According to the 2016 Report on U.S. Sustainable, Responsible and Impact Investing Trends, “more than one out of every five dollars under professional management in the U.S. — $8.72 trillion or more — was invested according to SRI strategies.” That figure confirms an increase of 33 percent from 2014 to 2016 and accounts for 22 percent of the $40.3 trillion in total assets under professional management in the U.S. tracked by Cerulli Associates.

There are 1,002 funds that incorporate ESG criteria, including mutual funds, exchange-traded funds (ETFs), variable annuities and alternatives. The largest ESG ETF is the iShares MSCI KLD 400 Social. It is comprised mostly of large-cap companies with slightly higher exposure to technology, industrials and real estate and lower exposure to financials and energy compared to the average large-cap ETF. It does tend to track the S&P 500 within a few points.

Common misconceptions 

While growing in popularity, there are still some misconceptions about SRI. It is often assumed that these strategies produce lower returns. However, just because a company complies with these standards doesn’t necessarily mean that the returns will be lower or higher than the broader market or its competitors.

Another misconception is that the criteria used to screen SRI investments is only negative. Yes, there is screening to exclude companies involved in activities that are deemed unacceptable or have a negative impact on the world. However, there is also positive screening for how much investment is being done to solve environmental, community or societal problems.

Finally, many presume that SRI is only involved in public equities. But, it is also utilized in fixed income, real estate and private equity. What is important to note is that for millennials, it’s not always just about a return; it’s also about the impact an investment is making on the world.

Jennifer Pagliara is a financial adviser with CapWealth Advisors, LLC, and a proud member of the millennial generation. Her column, which appears every other week in The Tennessean, speaks to her peers and anyone else that wants to get ahead financially.

Opinion: We’re long overdue for tax reform

The following column from Jennifer Pagliara, CapWealth Senior Advisor, appeared in The Tennessean on Oct. 12, 2017.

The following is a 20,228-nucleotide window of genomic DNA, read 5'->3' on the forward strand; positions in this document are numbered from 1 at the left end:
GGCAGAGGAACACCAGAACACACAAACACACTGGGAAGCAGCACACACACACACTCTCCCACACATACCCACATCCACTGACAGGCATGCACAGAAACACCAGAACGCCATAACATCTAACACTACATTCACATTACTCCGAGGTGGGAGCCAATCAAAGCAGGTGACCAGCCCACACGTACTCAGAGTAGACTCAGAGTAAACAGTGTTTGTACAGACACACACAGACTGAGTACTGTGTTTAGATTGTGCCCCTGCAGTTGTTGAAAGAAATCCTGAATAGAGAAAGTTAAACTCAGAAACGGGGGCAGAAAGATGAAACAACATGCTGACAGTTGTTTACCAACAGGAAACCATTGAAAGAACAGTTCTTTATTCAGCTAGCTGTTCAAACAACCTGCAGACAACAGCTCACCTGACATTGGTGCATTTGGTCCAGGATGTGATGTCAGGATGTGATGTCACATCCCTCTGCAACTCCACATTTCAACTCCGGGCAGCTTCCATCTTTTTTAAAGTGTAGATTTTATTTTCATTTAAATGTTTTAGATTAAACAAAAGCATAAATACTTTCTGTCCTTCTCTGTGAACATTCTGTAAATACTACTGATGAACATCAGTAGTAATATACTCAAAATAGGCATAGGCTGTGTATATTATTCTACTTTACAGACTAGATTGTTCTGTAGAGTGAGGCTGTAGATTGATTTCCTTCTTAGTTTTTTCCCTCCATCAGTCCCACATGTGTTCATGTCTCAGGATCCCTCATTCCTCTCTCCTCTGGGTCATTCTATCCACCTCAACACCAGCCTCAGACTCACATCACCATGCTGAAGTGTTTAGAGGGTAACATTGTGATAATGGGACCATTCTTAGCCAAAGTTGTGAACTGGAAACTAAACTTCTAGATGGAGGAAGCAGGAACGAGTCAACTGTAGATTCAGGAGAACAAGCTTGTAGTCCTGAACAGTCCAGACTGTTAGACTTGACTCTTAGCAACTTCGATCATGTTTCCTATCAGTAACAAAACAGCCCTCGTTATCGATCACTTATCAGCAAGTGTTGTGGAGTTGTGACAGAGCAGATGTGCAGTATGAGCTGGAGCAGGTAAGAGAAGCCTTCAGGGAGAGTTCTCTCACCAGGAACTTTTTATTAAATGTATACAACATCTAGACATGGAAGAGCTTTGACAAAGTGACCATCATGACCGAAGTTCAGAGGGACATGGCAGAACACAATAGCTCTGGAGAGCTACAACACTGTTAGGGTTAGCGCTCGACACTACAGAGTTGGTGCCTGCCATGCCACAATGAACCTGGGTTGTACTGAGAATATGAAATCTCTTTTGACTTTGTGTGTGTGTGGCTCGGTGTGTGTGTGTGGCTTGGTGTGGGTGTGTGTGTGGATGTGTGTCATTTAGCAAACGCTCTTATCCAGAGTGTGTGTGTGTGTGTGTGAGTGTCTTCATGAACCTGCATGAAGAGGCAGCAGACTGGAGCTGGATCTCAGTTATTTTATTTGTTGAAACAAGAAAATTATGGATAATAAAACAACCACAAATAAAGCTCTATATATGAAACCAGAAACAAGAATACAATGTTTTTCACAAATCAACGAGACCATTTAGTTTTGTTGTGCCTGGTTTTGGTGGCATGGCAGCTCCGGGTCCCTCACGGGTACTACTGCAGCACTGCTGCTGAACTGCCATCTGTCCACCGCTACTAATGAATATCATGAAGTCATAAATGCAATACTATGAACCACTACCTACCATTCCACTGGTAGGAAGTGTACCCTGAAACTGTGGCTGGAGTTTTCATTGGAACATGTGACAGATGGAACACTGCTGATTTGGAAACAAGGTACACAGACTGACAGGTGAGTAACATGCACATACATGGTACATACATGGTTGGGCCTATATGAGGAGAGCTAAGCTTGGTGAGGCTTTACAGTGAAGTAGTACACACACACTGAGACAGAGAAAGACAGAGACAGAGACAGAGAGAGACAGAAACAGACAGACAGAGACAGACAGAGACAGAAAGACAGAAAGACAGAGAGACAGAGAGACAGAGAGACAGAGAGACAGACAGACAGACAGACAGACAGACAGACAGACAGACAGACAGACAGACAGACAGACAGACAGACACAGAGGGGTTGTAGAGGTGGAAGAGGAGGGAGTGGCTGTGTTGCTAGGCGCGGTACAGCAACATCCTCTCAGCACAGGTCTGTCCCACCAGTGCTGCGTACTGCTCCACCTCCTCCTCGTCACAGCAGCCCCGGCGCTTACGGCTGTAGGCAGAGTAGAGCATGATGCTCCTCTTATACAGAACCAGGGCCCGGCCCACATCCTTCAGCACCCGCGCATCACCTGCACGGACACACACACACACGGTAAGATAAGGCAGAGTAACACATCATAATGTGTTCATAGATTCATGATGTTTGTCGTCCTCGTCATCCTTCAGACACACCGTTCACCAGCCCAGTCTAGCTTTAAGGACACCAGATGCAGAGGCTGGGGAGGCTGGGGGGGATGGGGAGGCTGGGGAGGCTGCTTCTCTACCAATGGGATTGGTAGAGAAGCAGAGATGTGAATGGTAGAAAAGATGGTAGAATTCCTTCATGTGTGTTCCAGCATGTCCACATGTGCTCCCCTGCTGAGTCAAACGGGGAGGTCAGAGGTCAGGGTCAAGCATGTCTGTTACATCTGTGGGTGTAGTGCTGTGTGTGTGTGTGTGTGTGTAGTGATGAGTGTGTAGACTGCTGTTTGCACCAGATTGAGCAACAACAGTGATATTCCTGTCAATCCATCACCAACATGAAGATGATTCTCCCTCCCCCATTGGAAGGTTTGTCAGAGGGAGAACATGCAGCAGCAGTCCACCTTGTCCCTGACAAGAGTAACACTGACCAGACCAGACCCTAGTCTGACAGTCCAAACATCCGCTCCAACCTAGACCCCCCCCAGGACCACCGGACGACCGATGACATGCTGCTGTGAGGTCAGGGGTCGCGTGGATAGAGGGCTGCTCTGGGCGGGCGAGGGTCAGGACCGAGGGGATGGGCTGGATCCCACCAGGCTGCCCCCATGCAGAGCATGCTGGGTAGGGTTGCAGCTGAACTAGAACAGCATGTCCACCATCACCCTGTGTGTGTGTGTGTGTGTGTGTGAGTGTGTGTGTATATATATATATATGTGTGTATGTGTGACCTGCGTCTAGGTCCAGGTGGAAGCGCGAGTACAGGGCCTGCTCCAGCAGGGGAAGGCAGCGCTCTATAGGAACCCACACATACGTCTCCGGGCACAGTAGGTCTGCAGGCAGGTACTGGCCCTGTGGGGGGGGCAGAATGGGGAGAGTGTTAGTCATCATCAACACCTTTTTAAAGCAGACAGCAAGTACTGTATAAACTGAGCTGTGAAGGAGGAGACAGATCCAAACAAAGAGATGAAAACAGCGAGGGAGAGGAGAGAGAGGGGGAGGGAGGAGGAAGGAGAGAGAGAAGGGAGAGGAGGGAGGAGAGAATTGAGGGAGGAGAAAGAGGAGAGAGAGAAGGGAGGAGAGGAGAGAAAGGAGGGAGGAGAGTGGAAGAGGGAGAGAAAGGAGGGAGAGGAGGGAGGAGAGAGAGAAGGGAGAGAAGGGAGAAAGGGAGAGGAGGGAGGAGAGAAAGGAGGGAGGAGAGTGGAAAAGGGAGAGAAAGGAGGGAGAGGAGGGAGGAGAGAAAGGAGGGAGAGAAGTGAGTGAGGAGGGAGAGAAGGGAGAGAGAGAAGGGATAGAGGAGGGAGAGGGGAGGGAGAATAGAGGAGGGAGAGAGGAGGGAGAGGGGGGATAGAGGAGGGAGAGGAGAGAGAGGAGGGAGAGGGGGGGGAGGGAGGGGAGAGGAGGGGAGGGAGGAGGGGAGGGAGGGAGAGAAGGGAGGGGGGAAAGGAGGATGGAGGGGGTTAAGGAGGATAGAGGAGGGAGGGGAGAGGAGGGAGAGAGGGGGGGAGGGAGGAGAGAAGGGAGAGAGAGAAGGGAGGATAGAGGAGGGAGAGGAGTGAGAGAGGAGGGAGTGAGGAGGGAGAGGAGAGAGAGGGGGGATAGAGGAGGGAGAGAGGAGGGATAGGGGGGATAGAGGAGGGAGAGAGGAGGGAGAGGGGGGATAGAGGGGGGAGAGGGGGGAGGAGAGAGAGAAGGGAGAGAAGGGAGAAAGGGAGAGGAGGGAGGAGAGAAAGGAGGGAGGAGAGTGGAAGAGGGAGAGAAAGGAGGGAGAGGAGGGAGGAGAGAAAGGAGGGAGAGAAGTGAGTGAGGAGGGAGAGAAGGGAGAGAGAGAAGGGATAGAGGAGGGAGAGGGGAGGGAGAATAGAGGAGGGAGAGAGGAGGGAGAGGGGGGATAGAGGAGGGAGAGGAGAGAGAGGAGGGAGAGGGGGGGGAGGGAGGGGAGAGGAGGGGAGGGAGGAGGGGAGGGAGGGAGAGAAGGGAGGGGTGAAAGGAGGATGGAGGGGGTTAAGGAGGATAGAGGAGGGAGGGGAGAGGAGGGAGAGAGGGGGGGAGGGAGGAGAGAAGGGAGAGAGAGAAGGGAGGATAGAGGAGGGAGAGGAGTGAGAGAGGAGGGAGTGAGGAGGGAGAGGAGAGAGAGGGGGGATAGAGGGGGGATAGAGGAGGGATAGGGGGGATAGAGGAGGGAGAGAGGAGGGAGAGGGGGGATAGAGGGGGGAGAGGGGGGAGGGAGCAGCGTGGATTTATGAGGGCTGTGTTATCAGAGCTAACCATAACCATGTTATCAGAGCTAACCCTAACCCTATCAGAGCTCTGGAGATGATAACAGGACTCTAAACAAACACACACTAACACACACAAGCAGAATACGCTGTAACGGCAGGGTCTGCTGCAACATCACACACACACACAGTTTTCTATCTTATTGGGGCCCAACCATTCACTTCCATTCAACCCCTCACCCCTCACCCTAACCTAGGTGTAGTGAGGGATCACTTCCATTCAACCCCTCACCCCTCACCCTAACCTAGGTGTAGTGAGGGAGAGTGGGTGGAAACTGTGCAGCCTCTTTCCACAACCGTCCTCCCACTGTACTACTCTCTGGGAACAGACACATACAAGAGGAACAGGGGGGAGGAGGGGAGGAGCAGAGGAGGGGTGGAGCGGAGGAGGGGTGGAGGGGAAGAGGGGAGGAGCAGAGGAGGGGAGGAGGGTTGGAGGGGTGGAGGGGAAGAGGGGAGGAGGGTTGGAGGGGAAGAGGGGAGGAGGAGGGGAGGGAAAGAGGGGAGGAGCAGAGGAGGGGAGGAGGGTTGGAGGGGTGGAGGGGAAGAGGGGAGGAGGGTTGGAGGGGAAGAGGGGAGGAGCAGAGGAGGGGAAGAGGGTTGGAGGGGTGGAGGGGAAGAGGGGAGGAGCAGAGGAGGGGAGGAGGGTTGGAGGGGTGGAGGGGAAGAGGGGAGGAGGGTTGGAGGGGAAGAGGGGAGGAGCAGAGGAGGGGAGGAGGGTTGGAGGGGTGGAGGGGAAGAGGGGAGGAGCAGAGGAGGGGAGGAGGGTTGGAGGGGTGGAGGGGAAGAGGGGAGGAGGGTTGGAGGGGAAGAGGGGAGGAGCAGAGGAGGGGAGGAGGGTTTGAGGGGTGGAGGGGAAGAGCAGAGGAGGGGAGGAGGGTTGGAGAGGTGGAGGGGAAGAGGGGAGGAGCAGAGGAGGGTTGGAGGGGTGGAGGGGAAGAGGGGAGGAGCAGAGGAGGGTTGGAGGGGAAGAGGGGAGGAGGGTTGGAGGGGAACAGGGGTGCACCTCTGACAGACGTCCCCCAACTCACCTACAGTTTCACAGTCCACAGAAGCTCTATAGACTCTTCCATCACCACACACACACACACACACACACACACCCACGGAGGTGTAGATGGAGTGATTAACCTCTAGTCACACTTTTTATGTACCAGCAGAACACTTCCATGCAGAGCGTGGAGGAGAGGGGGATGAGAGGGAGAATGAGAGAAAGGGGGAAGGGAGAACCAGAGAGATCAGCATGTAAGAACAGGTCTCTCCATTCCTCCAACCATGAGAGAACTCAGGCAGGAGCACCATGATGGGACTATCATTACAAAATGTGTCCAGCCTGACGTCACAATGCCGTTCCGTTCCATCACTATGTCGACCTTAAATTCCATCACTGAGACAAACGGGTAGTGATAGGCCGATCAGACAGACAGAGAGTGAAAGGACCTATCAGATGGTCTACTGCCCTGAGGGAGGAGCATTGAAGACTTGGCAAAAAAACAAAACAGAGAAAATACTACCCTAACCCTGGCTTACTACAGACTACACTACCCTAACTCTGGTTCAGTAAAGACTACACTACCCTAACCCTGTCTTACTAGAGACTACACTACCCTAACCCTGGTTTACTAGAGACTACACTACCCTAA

The last time the U.S had any major tax reform was in 1986. That was 31 years ago – in the midst of birthing our millennial generation!

Throughout Donald Trump’s presidential campaign, tax reform was one of his biggest promises of change. And, truthfully, there has never been a better time for the GOP to create these changes with control of the White House and both houses of Congress.

A blast from the past

Let’s go back to the last time there was a major change to the tax code. (Some of us weren’t even born, yet, while others may have just started kindergarten.) At that time, Ronald Reagan was president, and the world looked like a much different place than it does today. The goal back then? To simplify the tax code and more fairly redistribute the tax burden. Sounds familiar, doesn’t it?

Some of the changes successfully made with the 1986 Tax Reform Act were similar to what’s being proposed in today’s reform package, such as consolidating and reducing the number of income tax levels. Another similar focus for both reform packages is on the loopholes that allow certain people to avoid paying taxes.

Three decades later

Since 1986, a number of loopholes, credits and deductions have been added to the tax code, accounting for a 44 percent growth in such additions and resulting in a tax code that went from 30,000 to 70,000 pages. (Are you shaking your head and wondering how that’s possible?)

Throughout our lifetime, lawmakers have added modifications intended to encourage certain behaviors — everything from buying hybrid vehicles to replacing your home’s windows; from adopting children to putting them in daycare. And, now we have a tax code that’s once again quite complicated and confusing — and in need of another major overhaul.

With that understanding in place, let me point out the framework of the changes proposed in the current tax reform package.

Changes for families and individuals

  • The number of individual tax rates would shrink from seven to three. Those rates would be 12, 25 and 35 percent. However, the income ranges have not yet been determined for those brackets.
  • The standard deduction increases to $12,000 for single filers and $24,000 for married ones.
  • The child credit would increase to $1,000 per child under the age of 17.